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Date Permissions Signed
Date of Award
Master of Science (MS)
Schwartz, Maurice L.
Threet, Richard L.
Suczek, Christopher A., 1942-2014
King County has a 182 km, crenulated coastline along the glacially formed channels of Puget Sound. This distance is nearly evenly divided between the mainland and two islands, Vashon and Maury. This field study determined the long-term net shore-drift along the King County coast, primarily using geomorphic and sedimentologic indicators of net shore-drift. The shore-drift sediment is mainly sand and gravel supplied from coastal bluffs by wave erosion, mass wasting, and fluvial processes. There are a total of 46 drift cells, with shore-drift operating along all of the King County coast except for 9 km of artificially modified, commercial and industrial shore at Elliott Bay. The drift cells vary in length from a few hundred meters to about 16 km. The mapping verifies that the pattern of net shore-drift is primarily a function of fetch, and, secondarily, a function of the long-term characteristics of wave-generating surface winds. In the study area, south to southwest winds are both prevailing (most frequent) and predominant (strongest). Because most of the King County coast has a moderate to long fetch in these directions, 65 percent of all net shore-drift has a northward vector component; 35 percent has a southward component. Human modifications of the shore-drift pattern include construction of the small-boat marinas at Shilshole and Des Moines, which have interrupted shore-drift and divided former drift cells. In addition, shore-defense structures along this highly urban coast have locally reduced or eliminated wave erosion as a source of beach and shore- drift sediment supply.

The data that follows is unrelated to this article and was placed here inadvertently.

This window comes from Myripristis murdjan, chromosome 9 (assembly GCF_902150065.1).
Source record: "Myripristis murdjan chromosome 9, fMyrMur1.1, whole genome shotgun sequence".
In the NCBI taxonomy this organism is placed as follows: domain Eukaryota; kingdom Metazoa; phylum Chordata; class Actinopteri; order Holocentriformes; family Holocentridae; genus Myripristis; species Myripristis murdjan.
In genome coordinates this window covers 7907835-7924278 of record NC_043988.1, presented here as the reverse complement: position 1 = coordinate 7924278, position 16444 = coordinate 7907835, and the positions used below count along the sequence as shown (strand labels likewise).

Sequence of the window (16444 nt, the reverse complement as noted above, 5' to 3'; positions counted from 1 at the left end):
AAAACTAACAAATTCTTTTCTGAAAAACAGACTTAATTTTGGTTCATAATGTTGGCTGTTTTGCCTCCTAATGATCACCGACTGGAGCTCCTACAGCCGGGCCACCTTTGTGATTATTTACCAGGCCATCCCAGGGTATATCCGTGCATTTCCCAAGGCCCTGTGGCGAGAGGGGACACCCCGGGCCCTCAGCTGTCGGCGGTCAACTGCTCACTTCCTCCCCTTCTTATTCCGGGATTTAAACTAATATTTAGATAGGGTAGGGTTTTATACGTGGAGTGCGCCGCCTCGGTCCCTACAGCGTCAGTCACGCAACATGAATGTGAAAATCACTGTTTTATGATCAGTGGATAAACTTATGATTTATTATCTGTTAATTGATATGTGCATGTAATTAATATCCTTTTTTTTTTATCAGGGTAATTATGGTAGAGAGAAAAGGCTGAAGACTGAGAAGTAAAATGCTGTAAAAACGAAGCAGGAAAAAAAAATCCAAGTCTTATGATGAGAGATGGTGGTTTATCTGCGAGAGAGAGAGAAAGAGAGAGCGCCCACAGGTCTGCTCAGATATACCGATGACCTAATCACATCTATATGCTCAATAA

Net shore-drift, Puget Sound
Western Washington University
Subject – LCSH
Coast changes--Washington (State)--King County; Drift--Washington (State)--King County
King County (Wash.)
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Chrzastowski, Michael, "Net Shore-Drift of King County, Washington" (1982). WWU Graduate School Collection. 732.